Brad Gushue picked up where he left off at the Canadian men’s curling championship on Friday night.
In his first game with the full foursome of Mark Nichols, Brett Gallant and Geoff Walker since winning the Tim Hortons Brier a year ago, the defending champs showed few signs of rust in a clinical 6-2 win over Ontario’s John Epping.
Canada shot 91 per cent as a team while Gushue threw a perfect 100 per cent, numbers he felt may have been a little too kind.
“To use a golf expression, there’s no pictures on the scorecard,” Gushue said with a smile. “There were some throws out there that were pretty gross. But we got a lot out of every shot.
“I think we only had one shot (that) we didn’t get anything out of. That was a goal that we had coming into this game and I thought we executed that very well.”
It was the long-awaited return of top-flight domestic men’s curling after a season limited to just a few bonspiels due to the pandemic.
The opening draw at the Markin MacPhail Centre came on the heels of a successful Canadian women’s curling championship, the first of seven events to be played in a so-called bubble setting at Canada Olympic Park.
Watch below: (From Feb. 15, 2021) Kevin Maher has worked as a freelance television assistant in three sports bubbles: the NHL return-to-play bubble (69 days), the World Juniors bubble (24 days) and currently inside the curling bubble in Calgary.
In other Draw 1 games, Saskatchewan’s Matt Dunstone dumped Nunavut’s Peter Mackey 10-2, Wild Card Two’s Kevin Koe beat Nova Scotia’s Scott McDonald 7-4 and Quebec’s Michael Fournier edged Greg Smith of Newfoundland and Labrador 7-6.
Gushue’s team played in a couple events last fall in Halifax with substitute players as the Alberta-based Walker remained out west.
The teams blanked the first three ends as they got a feel for playing on arena ice again.
Gallant made a brilliant triple takeout early on and jokingly waved to the cardboard cutouts stationed throughout the spectator-free arena.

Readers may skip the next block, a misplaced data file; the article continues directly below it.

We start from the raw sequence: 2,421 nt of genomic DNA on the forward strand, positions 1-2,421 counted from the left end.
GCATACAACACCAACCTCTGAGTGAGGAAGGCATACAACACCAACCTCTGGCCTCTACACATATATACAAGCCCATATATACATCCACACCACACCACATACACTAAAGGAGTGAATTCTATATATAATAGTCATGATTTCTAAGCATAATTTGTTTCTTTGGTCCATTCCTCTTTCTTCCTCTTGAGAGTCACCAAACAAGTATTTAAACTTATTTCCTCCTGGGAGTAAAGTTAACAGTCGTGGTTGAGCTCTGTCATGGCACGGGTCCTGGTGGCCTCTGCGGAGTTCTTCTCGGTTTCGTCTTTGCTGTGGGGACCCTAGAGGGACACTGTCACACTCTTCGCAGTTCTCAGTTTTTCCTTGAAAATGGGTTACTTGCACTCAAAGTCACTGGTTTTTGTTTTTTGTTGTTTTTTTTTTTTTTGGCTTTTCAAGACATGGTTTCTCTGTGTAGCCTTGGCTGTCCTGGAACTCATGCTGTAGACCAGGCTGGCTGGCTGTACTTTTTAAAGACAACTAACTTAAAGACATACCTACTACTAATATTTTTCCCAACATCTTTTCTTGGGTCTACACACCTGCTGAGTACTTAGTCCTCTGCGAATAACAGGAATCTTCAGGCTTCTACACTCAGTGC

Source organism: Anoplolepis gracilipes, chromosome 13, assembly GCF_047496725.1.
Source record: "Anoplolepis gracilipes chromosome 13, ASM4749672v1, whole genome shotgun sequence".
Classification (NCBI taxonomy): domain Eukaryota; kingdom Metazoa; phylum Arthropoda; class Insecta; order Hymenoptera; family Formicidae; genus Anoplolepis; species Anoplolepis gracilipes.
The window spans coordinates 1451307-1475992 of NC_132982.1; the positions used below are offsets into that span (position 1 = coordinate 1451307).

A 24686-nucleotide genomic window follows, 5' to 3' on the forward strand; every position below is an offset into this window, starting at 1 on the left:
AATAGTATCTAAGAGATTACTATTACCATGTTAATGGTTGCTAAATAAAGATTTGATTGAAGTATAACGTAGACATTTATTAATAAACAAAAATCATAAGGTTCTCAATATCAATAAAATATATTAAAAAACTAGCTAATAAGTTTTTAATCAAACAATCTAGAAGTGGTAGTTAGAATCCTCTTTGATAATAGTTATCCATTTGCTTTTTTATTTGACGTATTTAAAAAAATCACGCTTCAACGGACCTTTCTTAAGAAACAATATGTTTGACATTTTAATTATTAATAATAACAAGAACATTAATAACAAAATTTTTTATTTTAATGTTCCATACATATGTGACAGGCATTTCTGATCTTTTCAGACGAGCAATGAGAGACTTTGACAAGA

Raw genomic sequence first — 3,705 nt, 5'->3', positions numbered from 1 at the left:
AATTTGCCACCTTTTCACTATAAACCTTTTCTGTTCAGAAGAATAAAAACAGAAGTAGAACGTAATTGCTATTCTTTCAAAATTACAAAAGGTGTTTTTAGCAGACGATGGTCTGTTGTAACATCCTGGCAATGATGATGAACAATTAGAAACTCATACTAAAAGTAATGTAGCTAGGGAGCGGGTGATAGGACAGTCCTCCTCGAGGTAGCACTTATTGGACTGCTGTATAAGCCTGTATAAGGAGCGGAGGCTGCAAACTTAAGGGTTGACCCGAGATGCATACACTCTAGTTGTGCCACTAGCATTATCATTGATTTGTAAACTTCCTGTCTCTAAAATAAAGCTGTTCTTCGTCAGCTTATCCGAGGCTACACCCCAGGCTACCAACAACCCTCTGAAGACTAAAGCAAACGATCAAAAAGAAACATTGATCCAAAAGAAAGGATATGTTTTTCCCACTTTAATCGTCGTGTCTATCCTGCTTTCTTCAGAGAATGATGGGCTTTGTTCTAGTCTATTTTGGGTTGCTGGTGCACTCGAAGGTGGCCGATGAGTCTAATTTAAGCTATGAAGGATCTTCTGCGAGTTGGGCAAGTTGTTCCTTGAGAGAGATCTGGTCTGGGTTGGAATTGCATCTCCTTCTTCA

Epping was heavy on a hit-and-roll attempt in the fourth end that set up a Gushue draw for two.
Ontario settled for a single in the fifth before a Gushue hit and roll set up another deuce in the sixth end. The teams shook hands after a Canada single in the ninth end.
“That was fun,” Nichols said. “The leadup to this has been tough in terms of the isolation and stuff like that. So to get out there and play a competitive game — it felt exactly how I thought it would.
“There was no easing into it or anything. We were just right back to it so it felt really good.”
Ontario finished at 82 per cent overall and Epping was at 72 per cent.
For most teams, it was their first competitive game action in several months.
Some provincial and territorial teams were able to play down in recent weeks, but most rinks were invited by their respective associations when championships were cancelled due to the pandemic.
Two more wild-card entries were added this year, boosting the field to 18 teams. Gushue’s team had an automatic entry as returning champions.
“The first game — we were trying not to fall down and hurt ourselves,” Gushue said with a smile. “The nervous legs and everything that we had. I felt pretty shaky from the combination of nerves and not practising as much as we normally do coming in. So my focus was just on that.”
Players are staying in a hotel across the road from the WinSport Arena and are being tested for COVID-19 on a regular basis. Coaches and team alternates wore masks on the end benches.
Electronic hog-line sensors on the stone handles were not used for the second straight event due to equipment delays as a result of the pandemic. The honour system was in effect.
Three draws were scheduled for Saturday. Preliminary-round play continues through Thursday night.
The top four teams in each pool will advance to the two-day championship pool starting March 12. The top three teams will move on to the playoffs on March 14.
The second- and third-place teams will meet in an afternoon semifinal with the winner to play the first-place team for the championship.
The Brier winner will earn $100,000 of the $300,000 total purse, return as Team Canada at the 2022 Brier in Lethbridge, Alta., and earn a berth in the Olympic Trials in November at Saskatoon.
Watch below: (From Jan. 8, 2021) Curling Canada announced Friday that the annual Tim Hortons Brier curling event will be held in Lethbridge, Alta., next March. Eloise Therien has the details.
The champions will also represent Canada at the April 2-11 world men’s curling championship in the Calgary bubble.
Kerri Einarson won the Scotties Tournament of Hearts last weekend. She’ll represent Canada at the April 30-May 9 women’s world curling championship, which was added to the bubble calendar Friday.